No disrespect to Rob, but my first thought was: How could no one else be keeping track of this? One answer might be found in an Insurance Institute for Highway Safety report on fatalities in car crashes with fixed objects: In 2020, only 210 people died in fatal collisions with buildings, according to federal data. More than half of fatal collisions are with trees, utility poles, and traffic barriers.
But people killed in car-on-building collisions may also be missing from the government’s pedestrian fatalities count, suggested the planner and writer Angie Schmitt, the author of Right of Way. “Official pedestrian fatalities leave out a few thousand fatalities that happen on private property,” she said.
Indeed, because so many of these collisions occur at relatively low speeds, in parking lots or on city streets, even if the death toll runs into the thousands, as Reiter alleges, it’s just a small fraction of total roadway fatalities. There is also lots of building damage, though the American Property Casualty Insurance Association didn’t have any data either. Nor did the National Safety Council. Advocates for Highway and Auto Safety was also at a loss.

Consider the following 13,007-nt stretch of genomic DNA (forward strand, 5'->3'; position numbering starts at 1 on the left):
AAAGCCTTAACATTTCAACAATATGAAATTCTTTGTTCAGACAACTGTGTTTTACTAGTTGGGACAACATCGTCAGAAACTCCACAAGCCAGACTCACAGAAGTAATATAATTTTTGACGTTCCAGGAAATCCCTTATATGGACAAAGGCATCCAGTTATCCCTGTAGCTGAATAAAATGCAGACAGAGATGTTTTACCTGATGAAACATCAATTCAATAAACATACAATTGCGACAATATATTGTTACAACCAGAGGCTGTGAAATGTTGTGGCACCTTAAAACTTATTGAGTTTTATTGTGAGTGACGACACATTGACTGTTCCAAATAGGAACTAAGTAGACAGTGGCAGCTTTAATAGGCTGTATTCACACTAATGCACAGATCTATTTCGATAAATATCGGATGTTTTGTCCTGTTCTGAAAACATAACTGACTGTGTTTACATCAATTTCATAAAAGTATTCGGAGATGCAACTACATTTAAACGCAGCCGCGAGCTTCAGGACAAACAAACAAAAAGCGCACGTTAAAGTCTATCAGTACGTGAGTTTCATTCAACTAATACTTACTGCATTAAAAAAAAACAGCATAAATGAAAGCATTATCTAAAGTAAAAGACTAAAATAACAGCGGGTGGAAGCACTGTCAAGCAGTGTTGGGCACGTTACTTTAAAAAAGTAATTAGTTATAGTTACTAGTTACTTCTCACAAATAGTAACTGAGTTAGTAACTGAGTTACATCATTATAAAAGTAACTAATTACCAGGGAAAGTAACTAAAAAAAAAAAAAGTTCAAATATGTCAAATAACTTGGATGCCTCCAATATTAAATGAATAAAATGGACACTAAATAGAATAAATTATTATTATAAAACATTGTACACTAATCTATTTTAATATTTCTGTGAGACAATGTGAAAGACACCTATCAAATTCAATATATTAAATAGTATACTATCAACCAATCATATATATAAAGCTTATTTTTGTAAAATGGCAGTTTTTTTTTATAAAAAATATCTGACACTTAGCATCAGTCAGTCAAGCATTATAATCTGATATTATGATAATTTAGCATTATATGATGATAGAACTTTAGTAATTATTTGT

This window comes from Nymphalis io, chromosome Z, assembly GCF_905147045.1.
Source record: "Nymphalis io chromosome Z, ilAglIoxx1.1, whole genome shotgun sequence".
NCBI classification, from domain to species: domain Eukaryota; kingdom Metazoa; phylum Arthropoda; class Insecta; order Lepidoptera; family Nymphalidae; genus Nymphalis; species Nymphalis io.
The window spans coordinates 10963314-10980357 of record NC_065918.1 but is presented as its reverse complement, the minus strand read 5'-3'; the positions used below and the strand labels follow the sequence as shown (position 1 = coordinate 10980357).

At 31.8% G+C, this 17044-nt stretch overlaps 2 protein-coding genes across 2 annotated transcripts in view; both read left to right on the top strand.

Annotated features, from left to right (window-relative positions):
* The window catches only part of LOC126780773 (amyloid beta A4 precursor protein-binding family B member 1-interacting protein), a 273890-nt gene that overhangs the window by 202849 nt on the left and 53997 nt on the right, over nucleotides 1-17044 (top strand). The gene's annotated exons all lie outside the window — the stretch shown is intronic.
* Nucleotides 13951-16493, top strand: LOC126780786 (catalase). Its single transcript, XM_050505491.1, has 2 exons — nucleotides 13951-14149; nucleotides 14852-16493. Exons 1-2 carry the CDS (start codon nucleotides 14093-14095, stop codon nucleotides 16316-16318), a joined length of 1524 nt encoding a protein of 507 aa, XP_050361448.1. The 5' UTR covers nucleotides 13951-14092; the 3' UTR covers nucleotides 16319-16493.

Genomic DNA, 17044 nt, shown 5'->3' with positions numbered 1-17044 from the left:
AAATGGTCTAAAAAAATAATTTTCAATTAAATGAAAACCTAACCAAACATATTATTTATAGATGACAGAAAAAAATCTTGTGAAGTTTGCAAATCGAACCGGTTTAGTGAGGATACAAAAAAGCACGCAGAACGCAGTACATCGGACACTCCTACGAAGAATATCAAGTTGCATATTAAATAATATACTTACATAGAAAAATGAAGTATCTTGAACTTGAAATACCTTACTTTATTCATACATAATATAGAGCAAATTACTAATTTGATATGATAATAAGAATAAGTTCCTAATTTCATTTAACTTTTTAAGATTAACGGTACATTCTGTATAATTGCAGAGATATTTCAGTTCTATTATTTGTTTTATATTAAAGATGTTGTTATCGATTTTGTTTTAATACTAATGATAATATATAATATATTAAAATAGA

The CHC Global audit suggests the Storefront Safety Council might be undercounting crashes by quite a bit. For example, the SSC counted two incidents when a car crashed into a Las Vegas bus shelter in 2020. But the risk consultants got data from Las Vegas showing that it happened 27 times that year. Storefront Safety Council batting average: One in 13.5.
Or consider a Texas Traffic Institute study, which Reiter worked on, which used corporate data that showed the nation’s 7-11 stores were absorbing more than one car crash a day. The SSC only records a fraction of those—leading the auditors to conclude that the SSC might only by counting one in every 91 crashes!
So: There’s some uncertainty in the projections. Maybe the broader lesson is simply to marvel at the fact that we don’t even know how many times a day a car smashes into a building in the United States. It’s just one of those things about car culture that goes uncounted, unthought of, until you’re the one waiting for the register when an SUV comes careening through the front window.